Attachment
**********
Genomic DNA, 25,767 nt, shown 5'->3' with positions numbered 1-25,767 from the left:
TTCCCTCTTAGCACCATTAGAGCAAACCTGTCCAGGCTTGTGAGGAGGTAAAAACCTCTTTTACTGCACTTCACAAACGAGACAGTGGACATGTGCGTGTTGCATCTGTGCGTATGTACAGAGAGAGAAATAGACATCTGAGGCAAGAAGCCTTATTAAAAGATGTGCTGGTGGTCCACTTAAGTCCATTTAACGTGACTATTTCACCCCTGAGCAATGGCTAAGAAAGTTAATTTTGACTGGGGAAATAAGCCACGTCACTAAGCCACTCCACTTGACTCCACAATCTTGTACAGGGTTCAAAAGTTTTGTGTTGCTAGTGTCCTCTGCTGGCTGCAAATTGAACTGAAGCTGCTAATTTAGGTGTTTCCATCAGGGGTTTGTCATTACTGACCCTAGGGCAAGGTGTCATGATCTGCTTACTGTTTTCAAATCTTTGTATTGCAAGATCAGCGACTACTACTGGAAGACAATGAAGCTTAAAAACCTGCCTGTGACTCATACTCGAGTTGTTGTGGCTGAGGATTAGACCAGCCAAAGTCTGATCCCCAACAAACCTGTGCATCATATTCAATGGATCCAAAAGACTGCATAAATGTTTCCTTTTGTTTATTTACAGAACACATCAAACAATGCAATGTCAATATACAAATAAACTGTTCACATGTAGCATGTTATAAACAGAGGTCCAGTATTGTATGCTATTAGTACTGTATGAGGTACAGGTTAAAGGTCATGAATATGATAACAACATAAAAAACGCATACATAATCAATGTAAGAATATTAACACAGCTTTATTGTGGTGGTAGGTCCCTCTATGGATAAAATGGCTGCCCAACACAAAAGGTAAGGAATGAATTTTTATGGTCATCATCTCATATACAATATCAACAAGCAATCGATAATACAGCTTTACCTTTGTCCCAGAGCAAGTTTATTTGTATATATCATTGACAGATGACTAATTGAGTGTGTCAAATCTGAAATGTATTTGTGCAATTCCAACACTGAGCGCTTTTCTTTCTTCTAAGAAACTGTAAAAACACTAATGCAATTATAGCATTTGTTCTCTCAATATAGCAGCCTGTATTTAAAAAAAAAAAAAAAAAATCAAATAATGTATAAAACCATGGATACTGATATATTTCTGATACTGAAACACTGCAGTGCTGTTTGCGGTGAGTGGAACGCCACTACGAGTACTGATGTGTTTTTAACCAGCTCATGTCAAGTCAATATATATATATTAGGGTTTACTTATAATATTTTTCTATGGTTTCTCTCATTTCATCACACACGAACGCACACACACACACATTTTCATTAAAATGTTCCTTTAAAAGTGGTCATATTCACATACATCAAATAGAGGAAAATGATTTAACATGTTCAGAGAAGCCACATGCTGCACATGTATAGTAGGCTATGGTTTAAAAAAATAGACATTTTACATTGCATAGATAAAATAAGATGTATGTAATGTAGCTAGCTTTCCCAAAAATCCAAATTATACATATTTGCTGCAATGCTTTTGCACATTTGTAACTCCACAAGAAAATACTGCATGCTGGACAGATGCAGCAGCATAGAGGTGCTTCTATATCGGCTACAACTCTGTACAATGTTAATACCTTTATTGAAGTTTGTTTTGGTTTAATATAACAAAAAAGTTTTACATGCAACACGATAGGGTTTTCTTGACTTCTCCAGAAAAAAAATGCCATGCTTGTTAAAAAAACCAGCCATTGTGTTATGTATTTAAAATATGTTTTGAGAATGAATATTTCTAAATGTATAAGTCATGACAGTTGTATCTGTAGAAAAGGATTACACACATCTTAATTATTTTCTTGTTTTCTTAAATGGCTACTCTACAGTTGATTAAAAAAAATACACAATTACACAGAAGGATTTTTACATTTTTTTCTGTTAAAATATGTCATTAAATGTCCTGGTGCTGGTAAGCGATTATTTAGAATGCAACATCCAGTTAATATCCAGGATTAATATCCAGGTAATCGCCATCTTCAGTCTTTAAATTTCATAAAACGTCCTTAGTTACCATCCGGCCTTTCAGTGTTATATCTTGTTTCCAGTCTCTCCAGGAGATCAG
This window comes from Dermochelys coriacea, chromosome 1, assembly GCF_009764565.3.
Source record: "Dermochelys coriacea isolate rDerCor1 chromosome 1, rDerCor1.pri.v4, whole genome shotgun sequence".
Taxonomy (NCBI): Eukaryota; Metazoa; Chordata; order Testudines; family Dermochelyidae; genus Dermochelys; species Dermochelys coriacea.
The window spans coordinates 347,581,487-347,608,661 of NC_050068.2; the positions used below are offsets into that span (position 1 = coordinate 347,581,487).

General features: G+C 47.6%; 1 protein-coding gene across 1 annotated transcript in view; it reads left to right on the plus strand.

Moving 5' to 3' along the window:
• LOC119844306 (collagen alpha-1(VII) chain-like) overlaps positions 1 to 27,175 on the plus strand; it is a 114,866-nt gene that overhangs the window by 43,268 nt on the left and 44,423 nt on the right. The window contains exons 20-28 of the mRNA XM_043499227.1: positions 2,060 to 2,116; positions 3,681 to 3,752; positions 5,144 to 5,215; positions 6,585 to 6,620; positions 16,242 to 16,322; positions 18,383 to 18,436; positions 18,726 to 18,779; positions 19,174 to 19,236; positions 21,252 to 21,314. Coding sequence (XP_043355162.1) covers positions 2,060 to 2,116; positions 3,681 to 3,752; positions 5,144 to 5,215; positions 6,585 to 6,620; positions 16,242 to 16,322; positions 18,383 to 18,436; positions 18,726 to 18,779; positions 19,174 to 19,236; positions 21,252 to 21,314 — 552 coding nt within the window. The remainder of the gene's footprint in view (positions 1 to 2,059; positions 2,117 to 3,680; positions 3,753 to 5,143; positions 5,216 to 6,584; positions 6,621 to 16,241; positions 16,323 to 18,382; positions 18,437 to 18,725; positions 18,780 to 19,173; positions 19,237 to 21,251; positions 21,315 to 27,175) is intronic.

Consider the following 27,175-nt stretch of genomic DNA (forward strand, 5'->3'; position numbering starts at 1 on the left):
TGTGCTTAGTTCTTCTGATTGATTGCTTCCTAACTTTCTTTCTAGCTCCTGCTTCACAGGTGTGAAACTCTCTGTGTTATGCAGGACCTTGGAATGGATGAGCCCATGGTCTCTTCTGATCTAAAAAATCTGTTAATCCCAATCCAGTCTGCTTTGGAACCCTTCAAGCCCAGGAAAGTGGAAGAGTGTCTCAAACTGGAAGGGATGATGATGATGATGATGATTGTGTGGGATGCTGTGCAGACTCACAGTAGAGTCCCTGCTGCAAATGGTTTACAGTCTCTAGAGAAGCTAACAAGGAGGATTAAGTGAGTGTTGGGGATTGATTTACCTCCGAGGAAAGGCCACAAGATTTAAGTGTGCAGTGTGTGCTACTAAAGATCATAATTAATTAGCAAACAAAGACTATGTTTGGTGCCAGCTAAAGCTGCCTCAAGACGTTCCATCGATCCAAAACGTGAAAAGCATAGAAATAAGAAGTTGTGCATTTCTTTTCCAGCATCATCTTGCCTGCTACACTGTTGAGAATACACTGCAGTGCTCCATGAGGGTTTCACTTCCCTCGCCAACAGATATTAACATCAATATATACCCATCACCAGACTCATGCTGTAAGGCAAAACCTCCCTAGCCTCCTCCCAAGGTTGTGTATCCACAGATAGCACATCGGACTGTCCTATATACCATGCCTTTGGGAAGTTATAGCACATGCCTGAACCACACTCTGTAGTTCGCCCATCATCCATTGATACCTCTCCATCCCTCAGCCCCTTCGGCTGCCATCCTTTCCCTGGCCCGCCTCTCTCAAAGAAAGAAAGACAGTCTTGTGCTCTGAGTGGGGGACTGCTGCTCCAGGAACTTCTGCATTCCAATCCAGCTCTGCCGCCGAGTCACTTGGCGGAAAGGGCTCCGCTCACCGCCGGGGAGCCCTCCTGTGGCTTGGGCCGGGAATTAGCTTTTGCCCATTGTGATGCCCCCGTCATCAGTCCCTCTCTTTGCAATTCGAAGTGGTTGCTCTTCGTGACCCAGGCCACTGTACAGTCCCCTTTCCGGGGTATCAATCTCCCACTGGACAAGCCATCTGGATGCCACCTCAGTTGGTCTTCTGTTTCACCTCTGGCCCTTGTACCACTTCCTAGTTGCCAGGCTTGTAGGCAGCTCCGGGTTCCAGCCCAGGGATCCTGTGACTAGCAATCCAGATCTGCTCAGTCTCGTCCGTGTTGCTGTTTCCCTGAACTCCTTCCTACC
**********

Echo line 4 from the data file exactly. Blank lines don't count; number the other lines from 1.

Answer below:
Source record: "Dermochelys coriacea isolate rDerCor1 chromosome 1, rDerCor1.pri.v4, whole genome shotgun sequence".